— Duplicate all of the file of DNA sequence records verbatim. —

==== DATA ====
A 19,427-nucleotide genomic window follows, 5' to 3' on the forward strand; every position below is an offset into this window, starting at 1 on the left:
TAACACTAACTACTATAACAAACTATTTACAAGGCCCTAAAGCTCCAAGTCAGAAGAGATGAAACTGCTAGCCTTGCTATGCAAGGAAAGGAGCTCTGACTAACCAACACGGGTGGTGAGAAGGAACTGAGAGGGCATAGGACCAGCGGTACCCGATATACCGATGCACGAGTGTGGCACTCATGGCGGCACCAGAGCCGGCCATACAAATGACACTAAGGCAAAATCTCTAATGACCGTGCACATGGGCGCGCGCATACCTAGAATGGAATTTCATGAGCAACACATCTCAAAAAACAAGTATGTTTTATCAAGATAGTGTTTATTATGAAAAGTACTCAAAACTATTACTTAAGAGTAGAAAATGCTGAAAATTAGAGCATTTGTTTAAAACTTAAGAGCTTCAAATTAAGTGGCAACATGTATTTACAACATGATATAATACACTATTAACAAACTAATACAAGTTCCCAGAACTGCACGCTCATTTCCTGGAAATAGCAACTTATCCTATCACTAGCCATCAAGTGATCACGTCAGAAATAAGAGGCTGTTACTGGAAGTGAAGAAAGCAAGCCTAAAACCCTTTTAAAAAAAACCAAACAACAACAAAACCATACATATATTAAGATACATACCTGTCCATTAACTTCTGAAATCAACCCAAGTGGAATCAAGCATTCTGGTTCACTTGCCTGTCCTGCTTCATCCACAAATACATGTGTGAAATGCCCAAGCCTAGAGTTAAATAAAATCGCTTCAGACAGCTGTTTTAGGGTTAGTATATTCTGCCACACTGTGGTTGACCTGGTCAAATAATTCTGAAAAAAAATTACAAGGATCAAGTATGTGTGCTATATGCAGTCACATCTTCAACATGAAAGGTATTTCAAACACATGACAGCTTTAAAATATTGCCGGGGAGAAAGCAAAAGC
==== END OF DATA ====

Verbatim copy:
A 19,427-nucleotide genomic window follows, 5' to 3' on the forward strand; every position below is an offset into this window, starting at 1 on the left:
TAACACTAACTACTATAACAAACTATTTACAAGGCCCTAAAGCTCCAAGTCAGAAGAGATGAAACTGCTAGCCTTGCTATGCAAGGAAAGGAGCTCTGACTAACCAACACGGGTGGTGAGAAGGAACTGAGAGGGCATAGGACCAGCGGTACCCGATATACCGATGCACGAGTGTGGCACTCATGGCGGCACCAGAGCCGGCCATACAAATGACACTAAGGCAAAATCTCTAATGACCGTGCACATGGGCGCGCGCATACCTAGAATGGAATTTCATGAGCAACACATCTCAAAAAACAAGTATGTTTTATCAAGATAGTGTTTATTATGAAAAGTACTCAAAACTATTACTTAAGAGTAGAAAATGCTGAAAATTAGAGCATTTGTTTAAAACTTAAGAGCTTCAAATTAAGTGGCAACATGTATTTACAACATGATATAATACACTATTAACAAACTAATACAAGTTCCCAGAACTGCACGCTCATTTCCTGGAAATAGCAACTTATCCTATCACTAGCCATCAAGTGATCACGTCAGAAATAAGAGGCTGTTACTGGAAGTGAAGAAAGCAAGCCTAAAACCCTTTTAAAAAAAACCAAACAACAACAAAACCATACATATATTAAGATACATACCTGTCCATTAACTTCTGAAATCAACCCAAGTGGAATCAAGCATTCTGGTTCACTTGCCTGTCCTGCTTCATCCACAAATACATGTGTGAAATGCCCAAGCCTAGAGTTAAATAAAATCGCTTCAGACAGCTGTTTTAGGGTTAGTATATTCTGCCACACTGTGGTTGACCTGGTCAAATAATTCTGAAAAAAAATTACAAGGATCAAGTATGTGTGCTATATGCAGTCACATCTTCAACATGAAAGGTATTTCAAACACATGACAGCTTTAAAATATTGCCGGGGAGAAAGCAAAAGC